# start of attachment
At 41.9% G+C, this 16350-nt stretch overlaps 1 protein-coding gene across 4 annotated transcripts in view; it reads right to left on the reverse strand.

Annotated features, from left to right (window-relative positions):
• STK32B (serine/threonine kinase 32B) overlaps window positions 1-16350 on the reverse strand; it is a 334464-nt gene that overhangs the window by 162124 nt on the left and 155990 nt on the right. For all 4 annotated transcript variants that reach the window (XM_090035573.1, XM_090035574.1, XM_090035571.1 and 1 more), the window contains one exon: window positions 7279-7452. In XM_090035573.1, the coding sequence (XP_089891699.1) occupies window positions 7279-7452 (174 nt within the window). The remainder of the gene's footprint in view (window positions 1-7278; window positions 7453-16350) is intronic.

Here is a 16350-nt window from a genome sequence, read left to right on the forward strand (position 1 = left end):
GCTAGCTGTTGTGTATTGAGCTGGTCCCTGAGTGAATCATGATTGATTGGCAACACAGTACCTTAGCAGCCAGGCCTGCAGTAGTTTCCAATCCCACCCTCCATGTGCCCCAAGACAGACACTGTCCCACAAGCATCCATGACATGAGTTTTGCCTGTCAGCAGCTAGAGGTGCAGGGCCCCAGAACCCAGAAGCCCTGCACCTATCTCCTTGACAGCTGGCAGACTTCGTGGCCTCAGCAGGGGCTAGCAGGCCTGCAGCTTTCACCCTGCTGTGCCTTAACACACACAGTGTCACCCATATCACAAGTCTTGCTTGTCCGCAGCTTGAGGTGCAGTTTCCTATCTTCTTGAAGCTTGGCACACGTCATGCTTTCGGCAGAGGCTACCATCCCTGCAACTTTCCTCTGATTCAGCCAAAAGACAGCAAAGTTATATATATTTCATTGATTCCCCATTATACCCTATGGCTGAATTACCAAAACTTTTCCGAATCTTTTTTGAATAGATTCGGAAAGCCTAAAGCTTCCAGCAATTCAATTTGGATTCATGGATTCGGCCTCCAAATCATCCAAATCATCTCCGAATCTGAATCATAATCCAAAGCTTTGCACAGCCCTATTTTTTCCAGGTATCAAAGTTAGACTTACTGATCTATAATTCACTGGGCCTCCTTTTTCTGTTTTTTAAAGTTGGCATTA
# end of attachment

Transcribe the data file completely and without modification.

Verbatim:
At 41.9% G+C, this 16350-nt stretch overlaps 1 protein-coding gene across 4 annotated transcripts in view; it reads right to left on the reverse strand.

Annotated features, from left to right (window-relative positions):
• STK32B (serine/threonine kinase 32B) overlaps window positions 1-16350 on the reverse strand; it is a 334464-nt gene that overhangs the window by 162124 nt on the left and 155990 nt on the right. For all 4 annotated transcript variants that reach the window (XM_090035573.1, XM_090035574.1, XM_090035571.1 and 1 more), the window contains one exon: window positions 7279-7452. In XM_090035573.1, the coding sequence (XP_089891699.1) occupies window positions 7279-7452 (174 nt within the window). The remainder of the gene's footprint in view (window positions 1-7278; window positions 7453-16350) is intronic.

Here is a 16350-nt window from a genome sequence, read left to right on the forward strand (position 1 = left end):
GCTAGCTGTTGTGTATTGAGCTGGTCCCTGAGTGAATCATGATTGATTGGCAACACAGTACCTTAGCAGCCAGGCCTGCAGTAGTTTCCAATCCCACCCTCCATGTGCCCCAAGACAGACACTGTCCCACAAGCATCCATGACATGAGTTTTGCCTGTCAGCAGCTAGAGGTGCAGGGCCCCAGAACCCAGAAGCCCTGCACCTATCTCCTTGACAGCTGGCAGACTTCGTGGCCTCAGCAGGGGCTAGCAGGCCTGCAGCTTTCACCCTGCTGTGCCTTAACACACACAGTGTCACCCATATCACAAGTCTTGCTTGTCCGCAGCTTGAGGTGCAGTTTCCTATCTTCTTGAAGCTTGGCACACGTCATGCTTTCGGCAGAGGCTACCATCCCTGCAACTTTCCTCTGATTCAGCCAAAAGACAGCAAAGTTATATATATTTCATTGATTCCCCATTATACCCTATGGCTGAATTACCAAAACTTTTCCGAATCTTTTTTGAATAGATTCGGAAAGCCTAAAGCTTCCAGCAATTCAATTTGGATTCATGGATTCGGCCTCCAAATCATCCAAATCATCTCCGAATCTGAATCATAATCCAAAGCTTTGCACAGCCCTATTTTTTCCAGGTATCAAAGTTAGACTTACTGATCTATAATTCACTGGGCCTCCTTTTTCTGTTTTTTAAAGTTGGCATTA